all stuff you can do without in battle so everyone has a fair change in pvp and not only the uber guilds… so more the focus on fun stuff around your character and guild

  • Surprised no one has mentioned EVE yet. I know its a different type of game to most fantasy mmos but crafting works. In fact the whole player drive economy works better than any other mmo I have played.

    Better heads than I have analysed why EVE’s economy works so well but I guess some of these reasons apply:

    Lack of npc vendors for most things – Crafter’s play a vital role in supplying players with the stuff they need.

    Stuff gets blown up – there is a constant need for resupply

    Massive unsharded universe with beginners and veterans all playing on the one server. This means that there is a market for everything not just the high end stuff.

    I know that item loss is not a palatable option in most mmo’s so, as you point out, some form of binding is required to prevent the market getting flooded with cast off’s.

    I don’t understand why more mmo’s don’t open the market across servers (for example with a cross sever auction house). I think a bigger market is always going to be better for business.

  • EVE crafting and economy along with the blueprint research and copying system is the best. Hands down bar none EVE is a step above any other MMO for anyone that enjoys the economy side of the game.

    WoW on a high pop server comes close to satisfying the need of the amateur economist. WAR’s other problem when it comes to crafting and the economy in general is the extreme seperation of the auction house from the leveling players. The seperation of the cities from the racial pairings along with the inability to que for scenarios from a city is a giant anchor around the neck of the fledgling server economy.

    In short… put some freaking auction house NPCs in each of the warcamps. Crafting specifically and the economic aspects in general in Warhammer need a ton of work to make them viable.

    The crafting so far seems to have some merit behind it but the execution was done poorly. Also some parts of magical salvaging are rather buggy as I continue to encounter seemingly random items that I am unable to salvage even though I have the skill to take apart other items of that type and level.

  • I have done a fair bit thinking myself on all this.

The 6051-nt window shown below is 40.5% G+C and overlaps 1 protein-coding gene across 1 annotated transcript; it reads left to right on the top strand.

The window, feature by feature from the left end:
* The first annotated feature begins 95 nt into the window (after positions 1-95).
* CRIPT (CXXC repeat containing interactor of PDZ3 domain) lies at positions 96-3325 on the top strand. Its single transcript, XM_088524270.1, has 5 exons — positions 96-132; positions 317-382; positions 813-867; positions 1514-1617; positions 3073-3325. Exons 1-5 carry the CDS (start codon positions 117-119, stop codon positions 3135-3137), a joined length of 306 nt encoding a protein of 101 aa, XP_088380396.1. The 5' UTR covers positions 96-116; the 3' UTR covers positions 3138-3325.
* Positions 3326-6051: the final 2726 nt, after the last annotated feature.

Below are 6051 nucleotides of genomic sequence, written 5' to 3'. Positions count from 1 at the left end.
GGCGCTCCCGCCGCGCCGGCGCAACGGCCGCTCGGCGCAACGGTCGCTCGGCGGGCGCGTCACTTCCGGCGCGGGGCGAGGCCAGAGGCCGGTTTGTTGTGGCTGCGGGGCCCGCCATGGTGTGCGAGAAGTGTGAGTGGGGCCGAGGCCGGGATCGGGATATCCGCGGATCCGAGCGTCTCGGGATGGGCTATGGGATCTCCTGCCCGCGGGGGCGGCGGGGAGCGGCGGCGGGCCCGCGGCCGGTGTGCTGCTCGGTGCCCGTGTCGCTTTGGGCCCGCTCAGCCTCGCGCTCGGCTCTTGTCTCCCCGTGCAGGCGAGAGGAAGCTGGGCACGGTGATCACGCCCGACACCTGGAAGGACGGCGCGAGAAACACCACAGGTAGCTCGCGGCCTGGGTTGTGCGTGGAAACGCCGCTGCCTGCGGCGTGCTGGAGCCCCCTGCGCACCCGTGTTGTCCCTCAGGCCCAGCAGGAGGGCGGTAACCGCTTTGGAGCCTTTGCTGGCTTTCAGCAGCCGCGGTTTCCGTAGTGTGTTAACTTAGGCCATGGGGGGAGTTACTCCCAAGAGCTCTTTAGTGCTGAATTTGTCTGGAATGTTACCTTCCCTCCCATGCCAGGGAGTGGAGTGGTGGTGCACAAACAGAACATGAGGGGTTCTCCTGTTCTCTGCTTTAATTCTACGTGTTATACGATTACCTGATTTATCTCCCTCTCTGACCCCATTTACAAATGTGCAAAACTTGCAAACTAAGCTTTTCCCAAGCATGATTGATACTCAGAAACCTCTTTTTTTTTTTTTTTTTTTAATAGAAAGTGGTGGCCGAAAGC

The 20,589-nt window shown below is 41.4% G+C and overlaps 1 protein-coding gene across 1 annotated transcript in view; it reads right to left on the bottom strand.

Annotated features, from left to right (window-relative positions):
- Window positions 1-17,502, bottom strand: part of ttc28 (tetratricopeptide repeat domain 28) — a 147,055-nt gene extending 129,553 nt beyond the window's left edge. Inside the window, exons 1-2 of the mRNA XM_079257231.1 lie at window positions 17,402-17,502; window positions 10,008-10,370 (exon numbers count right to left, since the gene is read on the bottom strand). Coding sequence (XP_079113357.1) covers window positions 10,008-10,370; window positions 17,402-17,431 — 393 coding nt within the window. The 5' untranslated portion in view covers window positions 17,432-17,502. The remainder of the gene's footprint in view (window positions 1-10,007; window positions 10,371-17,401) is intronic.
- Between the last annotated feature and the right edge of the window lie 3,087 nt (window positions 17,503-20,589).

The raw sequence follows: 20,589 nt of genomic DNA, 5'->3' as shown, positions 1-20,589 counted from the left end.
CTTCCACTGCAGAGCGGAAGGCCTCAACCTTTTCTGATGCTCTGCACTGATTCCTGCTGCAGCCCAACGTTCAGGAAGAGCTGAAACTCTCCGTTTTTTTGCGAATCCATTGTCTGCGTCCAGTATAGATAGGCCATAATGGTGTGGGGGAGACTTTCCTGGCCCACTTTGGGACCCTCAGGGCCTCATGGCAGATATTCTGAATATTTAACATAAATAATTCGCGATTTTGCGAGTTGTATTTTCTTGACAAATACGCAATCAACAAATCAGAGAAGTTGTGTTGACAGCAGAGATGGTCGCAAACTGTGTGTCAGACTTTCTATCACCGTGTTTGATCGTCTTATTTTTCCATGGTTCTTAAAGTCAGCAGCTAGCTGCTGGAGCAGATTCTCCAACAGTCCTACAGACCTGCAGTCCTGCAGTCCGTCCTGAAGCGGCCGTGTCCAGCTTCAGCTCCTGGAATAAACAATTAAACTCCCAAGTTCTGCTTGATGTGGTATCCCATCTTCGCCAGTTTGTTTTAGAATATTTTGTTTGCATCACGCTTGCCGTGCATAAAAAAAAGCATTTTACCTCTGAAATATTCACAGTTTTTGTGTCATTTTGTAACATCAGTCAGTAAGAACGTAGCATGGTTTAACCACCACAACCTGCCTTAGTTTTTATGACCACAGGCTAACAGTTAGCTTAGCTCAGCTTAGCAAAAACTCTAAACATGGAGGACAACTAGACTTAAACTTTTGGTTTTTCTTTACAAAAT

In short I don’t think you are ever going to see a good crafting-economic model in a standard Level-Loot game like WAR, WoW, EQ, Vanguard, etc. The actual act of crafting may be novel (ala EQ2 and Vanguard) and a fun mini game, but usefulness won’t happen till you really look at the item economy.

  • Bind system is not necessary. It can easily be replaced with degradation. Unrepairable durability. Or make it like DAOC where you had to repair but max durability got worth the more you used something.

    WAR system is really not too bad, making basic potions helps a lot with leveling and pvp and you can customize exactly what you want..

  • @smthin: That’s true, a degradation system would work in place of binding and would actually, in many cases, be preferred in my opinion. It’s just that… item degradation pisses a lot of people off. I’m sorta a hypocrite on that subject because while I think it would solve a lot of problems and often wish for it, I bitch about it too. 😉

  • Hmm….the item degredation suggestion got me thinking.

    Hows about loot doesn’t degrade but crafted stuff does? The guy who raids every night for five months to get the gilded pantaloons socks of uberness doesn’t get pissed off because his raid loot never degrades. The guy who doesn’t raid is pleased too because at least he can still gear up by buying high end crafted stuff that has limited life.

  • As chance would have it, I’ve just finished my initial post on ‘My Dream MMORPG’, one of the primary focuses is on removing grinding from the equation all together.

    To sum it up here, my idea was basically to create a mission or quest system to unlock the ability to create each item. Learn by questing instead of making some other item 100 times.

  • @Keen:

    My first mmorpg was M59 (if you can call it massive lol) anyway I always like attitude to gear in that game. Gear being just a tool, you would have your backup sets, backup spell regents etc. Character were what mattered, master Weapon (Scimitar for example)could pickup his weapon (there was only 1 scimitar) get few regents and be ready to kill. If you died an got looted, you just got another weapon/stick and couple regents and could fight again..

    Same thing in Shadowbane, in some sieges after dieing tons of times I would be down to using what amounted to the very basic weapon or even running in naked if I was a caster of some sort.

    This sort of environment is where I think crafting can work. There is a constant gear drain.. and crafting can take into account amount of resources needed for each weapon.

    Ex. You could have 10 “levels” of a weapon. With beginner crafter being able to make 1 and master 10. However lvl 10 weapon would be exponentially more expensive to make and only linearly better. This way you would have market for junk weapons (used as backup and for meaningless skirmishes) and top end market to make weapons that people would use in important fights (in WAR it would be fights for the city etc)